A distinction that not only raised the superiority of some men over others, but also the superiority of some forms of knowledge over others. For this reason, the illustrated discourse of the Creole elite, with its emphasis on the objectivity of knowledge, does not contradict but rather reinforce the ethnic imaginary of whiteness. (p.59, my translation)

Reading the Descartes texts quoted here as ‘technologies of the self’4 (which must be understood in conjunction with other practices that he performs or writes, such as meditations or writing letters to his friends about what he writes), which have been inherited in Western epistemologies, and which continue to be studied in schools (and particularly in the former colony that is Colombia, as it happens on the other side of the text), as basis for scientific and rational thinking, I think it is essential to demethodize and to demethodologize epistemologies as part of a process of decolonization of thought. The methods and methodologies, as a way of proceeding, which should be repeatable and therefore standardized, are largely in that zero point of subjectivity that has been discussed, since considering that a particular way of doing could be applied in any context, therefor must be considered neutral, without a trace of its own ideology and political-economic interests, such that it would not affect the object of study, nor be affected by it. In this sense, the tradition of an decolonial epistemologies has presented critical forms of knowledge production, in which the objectivity with which the sciences are produced is questioned.5 On this deviated path, the demethodologization that emerges, rather then to dispense of methodologies, or to question them, will be labor on the subjectification of the subjects that produce knowledge, in which the subjectivity production of the different academic disciplines can be made aware of.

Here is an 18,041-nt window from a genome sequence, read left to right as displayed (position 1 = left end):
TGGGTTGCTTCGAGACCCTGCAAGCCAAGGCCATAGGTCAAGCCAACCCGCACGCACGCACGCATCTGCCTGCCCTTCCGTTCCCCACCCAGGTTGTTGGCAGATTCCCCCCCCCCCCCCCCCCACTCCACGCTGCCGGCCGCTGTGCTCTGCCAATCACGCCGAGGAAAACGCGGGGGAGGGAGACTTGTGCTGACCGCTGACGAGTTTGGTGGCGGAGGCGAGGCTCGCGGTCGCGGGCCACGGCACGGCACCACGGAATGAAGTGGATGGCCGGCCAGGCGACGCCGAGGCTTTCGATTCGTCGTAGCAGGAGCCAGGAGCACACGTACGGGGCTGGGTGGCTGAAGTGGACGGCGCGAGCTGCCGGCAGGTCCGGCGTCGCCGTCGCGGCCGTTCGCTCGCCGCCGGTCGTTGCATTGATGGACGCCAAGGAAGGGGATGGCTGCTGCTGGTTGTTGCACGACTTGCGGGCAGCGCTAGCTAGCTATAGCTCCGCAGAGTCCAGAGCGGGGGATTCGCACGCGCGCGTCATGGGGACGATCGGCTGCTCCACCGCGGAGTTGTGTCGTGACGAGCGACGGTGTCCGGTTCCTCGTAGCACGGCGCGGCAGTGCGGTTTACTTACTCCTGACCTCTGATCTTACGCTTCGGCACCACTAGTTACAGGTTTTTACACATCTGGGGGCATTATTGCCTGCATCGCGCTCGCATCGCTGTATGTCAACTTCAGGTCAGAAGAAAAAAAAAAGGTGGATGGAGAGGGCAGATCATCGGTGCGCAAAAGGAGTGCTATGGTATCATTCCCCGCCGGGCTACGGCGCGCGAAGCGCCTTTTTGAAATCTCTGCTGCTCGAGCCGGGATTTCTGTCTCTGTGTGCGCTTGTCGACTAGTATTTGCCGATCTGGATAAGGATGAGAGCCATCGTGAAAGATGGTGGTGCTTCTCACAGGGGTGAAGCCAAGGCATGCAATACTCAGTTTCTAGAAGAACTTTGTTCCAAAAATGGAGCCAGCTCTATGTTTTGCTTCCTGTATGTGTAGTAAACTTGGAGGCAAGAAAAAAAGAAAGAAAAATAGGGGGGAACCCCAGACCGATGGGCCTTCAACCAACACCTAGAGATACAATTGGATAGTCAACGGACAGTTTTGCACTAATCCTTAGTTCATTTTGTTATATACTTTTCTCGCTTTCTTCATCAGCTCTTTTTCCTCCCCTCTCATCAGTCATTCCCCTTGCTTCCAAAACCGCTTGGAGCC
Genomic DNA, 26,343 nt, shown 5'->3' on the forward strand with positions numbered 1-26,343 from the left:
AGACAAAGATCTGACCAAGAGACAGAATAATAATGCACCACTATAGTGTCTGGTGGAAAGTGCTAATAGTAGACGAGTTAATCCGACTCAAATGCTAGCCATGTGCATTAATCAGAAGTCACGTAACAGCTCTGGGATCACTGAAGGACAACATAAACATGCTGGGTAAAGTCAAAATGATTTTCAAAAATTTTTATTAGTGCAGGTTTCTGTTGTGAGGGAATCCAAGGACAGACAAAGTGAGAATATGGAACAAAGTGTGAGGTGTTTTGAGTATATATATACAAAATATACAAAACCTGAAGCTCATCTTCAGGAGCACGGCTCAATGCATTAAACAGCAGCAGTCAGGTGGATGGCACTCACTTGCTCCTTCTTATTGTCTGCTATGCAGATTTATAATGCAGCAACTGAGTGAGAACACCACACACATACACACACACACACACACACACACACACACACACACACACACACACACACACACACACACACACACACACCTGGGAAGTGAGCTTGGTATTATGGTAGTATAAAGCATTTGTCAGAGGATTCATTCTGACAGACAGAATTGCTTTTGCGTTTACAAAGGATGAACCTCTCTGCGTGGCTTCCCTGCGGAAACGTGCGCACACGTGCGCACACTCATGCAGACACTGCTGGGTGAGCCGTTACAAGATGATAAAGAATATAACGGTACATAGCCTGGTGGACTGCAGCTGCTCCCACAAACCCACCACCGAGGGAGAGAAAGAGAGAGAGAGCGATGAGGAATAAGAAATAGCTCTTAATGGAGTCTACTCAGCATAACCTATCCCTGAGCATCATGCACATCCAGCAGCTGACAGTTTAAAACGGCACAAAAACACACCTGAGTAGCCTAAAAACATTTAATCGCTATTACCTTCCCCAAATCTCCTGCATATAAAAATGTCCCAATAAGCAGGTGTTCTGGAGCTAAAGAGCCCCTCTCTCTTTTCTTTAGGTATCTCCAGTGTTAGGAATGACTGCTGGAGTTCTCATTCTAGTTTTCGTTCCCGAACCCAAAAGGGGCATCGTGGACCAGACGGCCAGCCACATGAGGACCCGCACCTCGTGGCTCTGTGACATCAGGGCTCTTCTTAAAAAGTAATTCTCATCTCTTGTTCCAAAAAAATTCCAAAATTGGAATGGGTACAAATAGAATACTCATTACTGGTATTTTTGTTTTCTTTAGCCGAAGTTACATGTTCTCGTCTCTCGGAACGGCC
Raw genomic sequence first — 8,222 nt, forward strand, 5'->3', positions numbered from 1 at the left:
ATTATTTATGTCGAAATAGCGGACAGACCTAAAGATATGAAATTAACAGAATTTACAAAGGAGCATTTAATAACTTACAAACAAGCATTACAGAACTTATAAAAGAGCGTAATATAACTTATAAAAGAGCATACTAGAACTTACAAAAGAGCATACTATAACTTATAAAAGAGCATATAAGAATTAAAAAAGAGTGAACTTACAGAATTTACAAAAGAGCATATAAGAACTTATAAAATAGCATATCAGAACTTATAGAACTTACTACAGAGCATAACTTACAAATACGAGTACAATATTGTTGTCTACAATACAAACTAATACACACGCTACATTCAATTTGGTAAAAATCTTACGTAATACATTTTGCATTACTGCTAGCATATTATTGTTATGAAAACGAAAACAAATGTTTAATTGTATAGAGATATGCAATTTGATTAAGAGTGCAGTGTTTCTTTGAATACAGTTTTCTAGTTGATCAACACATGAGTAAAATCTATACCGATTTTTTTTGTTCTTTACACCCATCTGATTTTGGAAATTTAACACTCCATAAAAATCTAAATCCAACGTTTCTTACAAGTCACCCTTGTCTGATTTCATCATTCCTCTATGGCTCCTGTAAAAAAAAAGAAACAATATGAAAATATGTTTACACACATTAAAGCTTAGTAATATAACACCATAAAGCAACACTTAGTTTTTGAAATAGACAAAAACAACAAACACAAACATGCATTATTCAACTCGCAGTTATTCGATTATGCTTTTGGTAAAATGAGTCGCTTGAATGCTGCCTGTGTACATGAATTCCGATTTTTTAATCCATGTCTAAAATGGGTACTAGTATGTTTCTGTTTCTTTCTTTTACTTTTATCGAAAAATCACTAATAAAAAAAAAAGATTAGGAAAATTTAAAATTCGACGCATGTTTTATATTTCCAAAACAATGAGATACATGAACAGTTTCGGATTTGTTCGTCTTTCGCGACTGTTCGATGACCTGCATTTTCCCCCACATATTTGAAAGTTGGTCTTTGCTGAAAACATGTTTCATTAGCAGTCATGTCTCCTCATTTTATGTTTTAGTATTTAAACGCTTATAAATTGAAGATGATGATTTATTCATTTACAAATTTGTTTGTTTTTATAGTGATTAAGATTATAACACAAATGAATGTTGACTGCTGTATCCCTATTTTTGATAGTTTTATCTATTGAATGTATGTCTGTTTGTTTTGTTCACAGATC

2. Flesh-Reason

In her essay, ‘How Can I Deny That These Hands and This Body Are Mine?’, Judith Butler (2015) questions the way in which Descartes and certain forms of constructivism deny the body. Butler begins her text by expressing her concern about the fact that her works could be understood as denying the body, giving prevalence to a linguistic construction of the same (she makes an implicit reference to ‘Gender Trouble’, in which she puts forth her theory of gender performativity). To position her in this regard, she exposes the complex <<chiasmic relation>> that according to her is between language and body: the body can not be understood outside of language, but “although the body depends on language to be known, the body also exceeds every possible linguistic effort of capture”, thus she concludes “that this means that the body exists outside of language, that it has an ontology separable from any linguistic one, and that we might be able to describe this separable ontology”. But that operation in which the body and language are separated, would be given in language itself, “the chiasm reappears”, the “body escapes its linguistic grasp, but so, too, does it escape the subsequent effort to determine ontologically that very escape” (Butler, 2015, p.21).